UK radio operators have lost faith in digital audio broadcasting (DAB). The platform has been hit by a series of blows, from Fru Hazlitt’s decision to reduce GCap costs by pulling out of the medium to Channel 4’s scrapping its plans to launch any stations.
But creeping doubts about the future of the platform which some fear is in danger of being surpassed by new media such as broadband services have yet to affect audience growth.
Rajar figures for the third quarter, announced last week, show digital listening accounts for 18.7% of all radio listening with DAB accounting for 11.3% of that. Digital listening has a weekly reach of 31.4% and, again, DAB accounts for 17.8% of this compared to 10.7% for listening through digital TV and 6.2% for listening via the internet.
Listening hours have also grown 23%, from 153 million for the same period last year to 188 million. Of that, DAB accounts for 114 million hours, up by 31% from 87 million. Finally, and crucially, the number of homes with DAB radios has grown to 28.7%, from 21.7% in the third quarter of 2007.
While these figures are positive, DAB has failed to ignite significant consumer interest. Ralph Bernard, the former chief executive of GCap Media and long-term supporter of DAB, suggested the Government must set a date for analogue switch-off before the industry can form a “business plan that makes sense” (MW.co.uk November 26), but others say commercial operators should take some blame for the platform’s failures.
One source points out that commercial operators have failed to cross-promote their DAB-only stations because migrating a listener to DAB loses operators money as it is a loss to the analogue station.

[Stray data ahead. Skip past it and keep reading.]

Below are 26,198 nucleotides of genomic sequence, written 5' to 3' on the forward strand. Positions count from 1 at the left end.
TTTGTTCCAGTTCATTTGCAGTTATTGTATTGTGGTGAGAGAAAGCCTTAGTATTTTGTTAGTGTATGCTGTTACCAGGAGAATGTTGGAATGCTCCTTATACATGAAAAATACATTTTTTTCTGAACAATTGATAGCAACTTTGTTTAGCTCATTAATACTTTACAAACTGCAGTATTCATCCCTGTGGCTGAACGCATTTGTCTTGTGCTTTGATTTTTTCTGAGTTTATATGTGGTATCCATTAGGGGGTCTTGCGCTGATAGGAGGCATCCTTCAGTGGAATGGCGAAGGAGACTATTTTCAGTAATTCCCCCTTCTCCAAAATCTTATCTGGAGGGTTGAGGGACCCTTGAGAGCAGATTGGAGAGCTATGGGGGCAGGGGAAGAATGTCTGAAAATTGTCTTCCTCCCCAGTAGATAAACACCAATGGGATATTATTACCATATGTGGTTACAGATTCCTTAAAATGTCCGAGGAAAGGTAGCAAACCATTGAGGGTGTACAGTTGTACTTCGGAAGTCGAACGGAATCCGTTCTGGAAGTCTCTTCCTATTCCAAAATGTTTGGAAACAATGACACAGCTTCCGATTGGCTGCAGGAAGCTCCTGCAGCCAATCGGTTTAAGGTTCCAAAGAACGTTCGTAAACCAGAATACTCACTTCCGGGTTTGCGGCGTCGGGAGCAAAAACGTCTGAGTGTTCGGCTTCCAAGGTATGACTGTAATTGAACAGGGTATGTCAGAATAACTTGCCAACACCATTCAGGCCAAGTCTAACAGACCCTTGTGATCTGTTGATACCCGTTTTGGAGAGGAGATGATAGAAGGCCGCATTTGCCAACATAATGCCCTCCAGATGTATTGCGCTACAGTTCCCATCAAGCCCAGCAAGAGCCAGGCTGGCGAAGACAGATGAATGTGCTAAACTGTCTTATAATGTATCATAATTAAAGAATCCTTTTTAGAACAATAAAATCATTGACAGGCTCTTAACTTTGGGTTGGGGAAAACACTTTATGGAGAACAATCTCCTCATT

Jonathan Barrowman, head of radio at Initiative, points out that TV operators are given a discount on the cost of the digital platform for migrating viewers over, but in radio it is the reverse.
There is also criticism that radio groups failed to sell the platform properly in the early days. “There was a lack of active or structured sales for DAB,” explains Barrowman.
But the key problem, most industry experts agree, is the dire lack of quality content. While the BBC is understood to be spending £38.1m a year on content for its five stations, commercial digital-only stations have been little more than jukeboxes or simulcasts of analogue stations. Barrowman adds: “There isn’t any new content for consumers or for advertisers to find niches. No new stations means no new audiences and you can’t monetise that.”
Grant Goddard, radio analyst at Enders Analysis, adds that while commercial radio is partially to blame, the Government is also at fault for forcing radio to go digital in the first place. Meanwhile, Ofcom has pressed ahead with plans to award the licence for the second multiplex despite knowing that DAB was in a precarious position. He says: “The Government, the regulator and the operators have all contributed to this situation, it makes it difficult to untangle the mess.”
The Digital Working Group, set up by the Department of Culture, Media and Sport, is understood to have met at the end of last week and there is little doubt that the gaping hole left by Channel 4 was top of its agenda.
While many feel now is the time for the Government to “play a role” in the future of DAB, the next significant move is expected to come from Global Group, the majority stakeholder in Digital One. With Channel 4’s situation decided, Global Group chief executive Ashley Tabor is tipped to make a decision soon.
As Goddard says: “If you look at in a cold commercial way, you’d chop it tomorrow.”
See Channel 4, page 20